Rosey on parade

It was the town’s carnival last weekend. The procession is always a lengthy affair and can become a little boring after watching hundreds of folk in home-made fancy dress parade past, and floats which are supposed to depict something but you can’t make out quite what! Thank goodness for my friend Rosey. At least the spectators at Newsome Road roundabout had something to laugh about! I’ll tell you why in a moment or two.

I should explain that Rosey was charged with organising a troop of marching fruit and vegetables on behalf of her allotment society. Not actual fruit and veg you understand; making a cabbage march would be a feat beyond even Roseys creative capabilities! No, the allotment holders were dressed in homemade outfits which were supposed to resemble human sized apples, runner beans, parsnips, beetroot and the like. Rosey was a carrot. She made her outfit from an orange sheet of cloth sewed into a point at the bottom. However she hadn't completely thought it through because its design seriously impeded her forward progress making it necessary to shuffle rather than walk. She died her face and hair green and wore a sort of spiky green fascinator on her head to suggest the foliage bit. Because her outfit limited her speed, the ‘allotees’ gradually found themselves getting more and more left behind by the front half of the procession, as were the various bands, floats and marchers behind them.

Anyway, when she and the rest of the snaking convoy got to Newsome Road roundabout, the preceding half of the march was out of sight and Rosey was faced with a choice of five exits from the roundabout to choose from. As you’ve probably already guessed, Rosey choose to lead the half-mile pageant up the wrong road seemingly oblivious to the fact that there was a sudden dearth of roadside revellers to cheer them on. Lester the Lettuce soon realised what had happened and ran to catch up with Rosey, losing a leaf on the way. Unflappable as ever, Rosey simply raised an orange arm in the air, finger pointing skyward and began to make a circular motion with it, at the same time starting on a 180 degree turn with everyone following behind. The road was a little narrow, so when the Bagpipe Band was walking north and attempting to pass the float piled high with elderly folk from the Serenity Home for the Bewildered which was still going south, there was a moment of utter confusion. There ensued a battle of walking sticks and drum sticks, but after a couple of minutes it was all sorted out and Rosey once again found herself leading everyone in the right direction. She decided it would be prudent to tear open some of the stitching at the root end of her costume in order give her legs a new found freedom in order to make longer strides thereby allowing the rear end of the procession to speed up. It worked for her, although some of the poor people behind her, notably old Percy the Potato and the musicians of the Wallingsea Silver Band, found themselves breaking into a trot to keep up. Unfortunately the band member’s breathlessness had something of a detrimental effect on the music they were attempting to play.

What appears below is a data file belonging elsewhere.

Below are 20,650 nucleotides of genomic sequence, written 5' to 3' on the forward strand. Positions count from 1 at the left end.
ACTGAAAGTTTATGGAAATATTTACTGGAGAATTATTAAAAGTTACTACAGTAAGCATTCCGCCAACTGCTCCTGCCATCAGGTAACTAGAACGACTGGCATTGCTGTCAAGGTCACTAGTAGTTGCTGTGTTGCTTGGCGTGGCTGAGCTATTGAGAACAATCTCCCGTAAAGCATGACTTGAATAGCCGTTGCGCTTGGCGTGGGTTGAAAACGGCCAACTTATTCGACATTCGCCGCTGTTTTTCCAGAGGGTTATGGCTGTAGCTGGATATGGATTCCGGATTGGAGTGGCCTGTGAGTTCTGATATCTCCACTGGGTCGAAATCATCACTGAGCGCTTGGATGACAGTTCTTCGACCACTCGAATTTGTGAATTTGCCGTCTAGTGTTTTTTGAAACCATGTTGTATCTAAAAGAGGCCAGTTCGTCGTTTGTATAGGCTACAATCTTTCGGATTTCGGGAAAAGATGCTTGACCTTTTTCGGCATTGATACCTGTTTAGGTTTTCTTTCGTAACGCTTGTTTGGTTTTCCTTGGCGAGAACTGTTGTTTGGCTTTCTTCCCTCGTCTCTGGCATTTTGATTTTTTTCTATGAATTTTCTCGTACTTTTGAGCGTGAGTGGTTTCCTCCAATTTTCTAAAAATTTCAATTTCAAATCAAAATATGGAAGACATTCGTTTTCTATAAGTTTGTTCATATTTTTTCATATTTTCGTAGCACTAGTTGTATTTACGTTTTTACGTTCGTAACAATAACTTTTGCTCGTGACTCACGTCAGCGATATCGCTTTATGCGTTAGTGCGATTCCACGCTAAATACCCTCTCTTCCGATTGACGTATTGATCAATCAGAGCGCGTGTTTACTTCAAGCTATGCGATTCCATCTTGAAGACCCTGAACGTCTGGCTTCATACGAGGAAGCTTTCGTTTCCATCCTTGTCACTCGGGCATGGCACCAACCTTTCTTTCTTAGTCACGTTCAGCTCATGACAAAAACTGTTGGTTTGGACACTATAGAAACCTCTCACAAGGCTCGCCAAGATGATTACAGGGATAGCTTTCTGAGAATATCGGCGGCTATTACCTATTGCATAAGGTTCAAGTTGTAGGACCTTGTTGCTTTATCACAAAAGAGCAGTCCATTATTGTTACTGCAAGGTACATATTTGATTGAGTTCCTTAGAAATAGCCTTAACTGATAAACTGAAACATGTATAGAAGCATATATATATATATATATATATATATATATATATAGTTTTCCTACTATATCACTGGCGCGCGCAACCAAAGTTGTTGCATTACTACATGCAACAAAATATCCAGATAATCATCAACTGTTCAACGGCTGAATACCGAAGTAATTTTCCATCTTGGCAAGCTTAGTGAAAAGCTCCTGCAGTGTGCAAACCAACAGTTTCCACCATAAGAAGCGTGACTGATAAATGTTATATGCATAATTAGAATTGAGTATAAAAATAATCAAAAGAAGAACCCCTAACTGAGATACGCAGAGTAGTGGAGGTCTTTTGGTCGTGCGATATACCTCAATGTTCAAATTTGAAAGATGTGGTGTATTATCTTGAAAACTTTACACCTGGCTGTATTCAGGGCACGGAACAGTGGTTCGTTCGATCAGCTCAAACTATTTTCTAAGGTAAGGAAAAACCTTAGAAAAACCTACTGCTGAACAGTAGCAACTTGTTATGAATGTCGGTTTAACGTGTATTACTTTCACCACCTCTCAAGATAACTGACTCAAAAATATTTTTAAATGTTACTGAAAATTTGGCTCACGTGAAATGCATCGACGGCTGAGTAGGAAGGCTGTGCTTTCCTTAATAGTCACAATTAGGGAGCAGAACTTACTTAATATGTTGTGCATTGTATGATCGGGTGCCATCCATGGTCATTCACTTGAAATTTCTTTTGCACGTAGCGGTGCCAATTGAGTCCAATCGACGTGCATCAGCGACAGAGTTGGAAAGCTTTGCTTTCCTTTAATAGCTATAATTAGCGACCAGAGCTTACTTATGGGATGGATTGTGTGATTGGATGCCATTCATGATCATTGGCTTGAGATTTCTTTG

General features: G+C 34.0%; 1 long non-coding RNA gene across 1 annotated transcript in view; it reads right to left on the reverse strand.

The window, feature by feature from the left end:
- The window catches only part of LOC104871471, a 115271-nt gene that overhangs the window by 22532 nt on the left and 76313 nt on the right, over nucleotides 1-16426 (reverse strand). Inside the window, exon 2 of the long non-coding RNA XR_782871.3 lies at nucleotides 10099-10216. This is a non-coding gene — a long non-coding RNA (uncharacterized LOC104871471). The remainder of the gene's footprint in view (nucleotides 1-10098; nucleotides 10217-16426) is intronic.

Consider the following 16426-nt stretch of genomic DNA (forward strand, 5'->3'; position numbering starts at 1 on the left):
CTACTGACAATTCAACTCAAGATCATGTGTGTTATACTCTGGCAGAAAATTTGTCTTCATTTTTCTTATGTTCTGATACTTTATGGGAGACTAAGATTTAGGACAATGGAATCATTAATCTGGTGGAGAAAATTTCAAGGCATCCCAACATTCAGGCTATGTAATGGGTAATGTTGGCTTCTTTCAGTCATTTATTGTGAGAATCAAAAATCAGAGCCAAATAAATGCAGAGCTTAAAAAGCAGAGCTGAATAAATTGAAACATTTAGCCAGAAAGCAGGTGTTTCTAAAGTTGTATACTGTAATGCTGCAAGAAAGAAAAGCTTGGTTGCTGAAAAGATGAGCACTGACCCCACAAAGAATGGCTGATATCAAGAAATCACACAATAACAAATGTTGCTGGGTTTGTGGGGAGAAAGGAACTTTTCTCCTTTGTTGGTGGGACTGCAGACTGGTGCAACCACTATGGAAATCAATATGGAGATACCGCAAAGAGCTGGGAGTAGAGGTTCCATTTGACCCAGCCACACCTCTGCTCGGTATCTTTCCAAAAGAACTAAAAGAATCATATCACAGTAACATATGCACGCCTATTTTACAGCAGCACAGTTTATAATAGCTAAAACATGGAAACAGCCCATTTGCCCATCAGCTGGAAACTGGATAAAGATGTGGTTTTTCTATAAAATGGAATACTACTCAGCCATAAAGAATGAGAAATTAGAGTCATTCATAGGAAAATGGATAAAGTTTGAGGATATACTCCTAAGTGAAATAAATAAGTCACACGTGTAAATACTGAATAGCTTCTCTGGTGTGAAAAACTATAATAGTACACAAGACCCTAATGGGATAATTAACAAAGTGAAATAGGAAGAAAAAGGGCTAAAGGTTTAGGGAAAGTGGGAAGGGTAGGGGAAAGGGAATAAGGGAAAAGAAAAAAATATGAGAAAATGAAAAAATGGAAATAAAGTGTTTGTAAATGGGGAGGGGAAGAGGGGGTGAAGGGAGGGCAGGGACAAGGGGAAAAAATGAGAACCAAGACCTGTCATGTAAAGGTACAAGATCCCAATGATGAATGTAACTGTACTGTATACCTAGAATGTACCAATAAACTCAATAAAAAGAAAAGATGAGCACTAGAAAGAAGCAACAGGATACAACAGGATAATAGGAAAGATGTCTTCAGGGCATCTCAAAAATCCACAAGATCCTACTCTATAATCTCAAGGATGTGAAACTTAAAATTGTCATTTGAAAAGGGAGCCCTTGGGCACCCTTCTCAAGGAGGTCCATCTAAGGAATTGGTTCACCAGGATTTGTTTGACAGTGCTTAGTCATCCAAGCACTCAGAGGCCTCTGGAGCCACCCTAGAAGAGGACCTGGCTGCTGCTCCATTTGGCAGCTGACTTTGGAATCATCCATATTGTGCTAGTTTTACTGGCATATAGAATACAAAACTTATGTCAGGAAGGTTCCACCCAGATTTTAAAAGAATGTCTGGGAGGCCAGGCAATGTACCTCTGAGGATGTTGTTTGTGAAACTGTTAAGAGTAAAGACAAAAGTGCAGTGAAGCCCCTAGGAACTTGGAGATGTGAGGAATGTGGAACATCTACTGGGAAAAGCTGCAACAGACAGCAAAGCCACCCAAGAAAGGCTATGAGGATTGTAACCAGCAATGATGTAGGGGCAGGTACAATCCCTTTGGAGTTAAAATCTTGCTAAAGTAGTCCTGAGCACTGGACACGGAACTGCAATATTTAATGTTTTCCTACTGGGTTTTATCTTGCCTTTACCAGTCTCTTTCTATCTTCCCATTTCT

I am pleased to report that by the time the front half of the procession was turning into the carnival arena, Rosey and the marchers of the back half had caught up, and were extremely relieved to have the chance to stand still for a while and get their breath back.

The good news is that Rosey and the allotment holders won a prize. Not first prize, but a prize nonetheless. They got the coveted runners-up cup in the Groups and Societies category along with a cheque for the princely sum of 40 Guineas, which I believe translates to £52.50 in today’s money.

The rest of the afternoon was great success. There was much dancing, a dog show and a falconry display amongst other attractions. Ice cream was in huge demand and Rosey held court in the beer tent where she relaxed over a bottle of ice cold Chardonnay with our circle of friends. I wonder what she’ll come up with next year?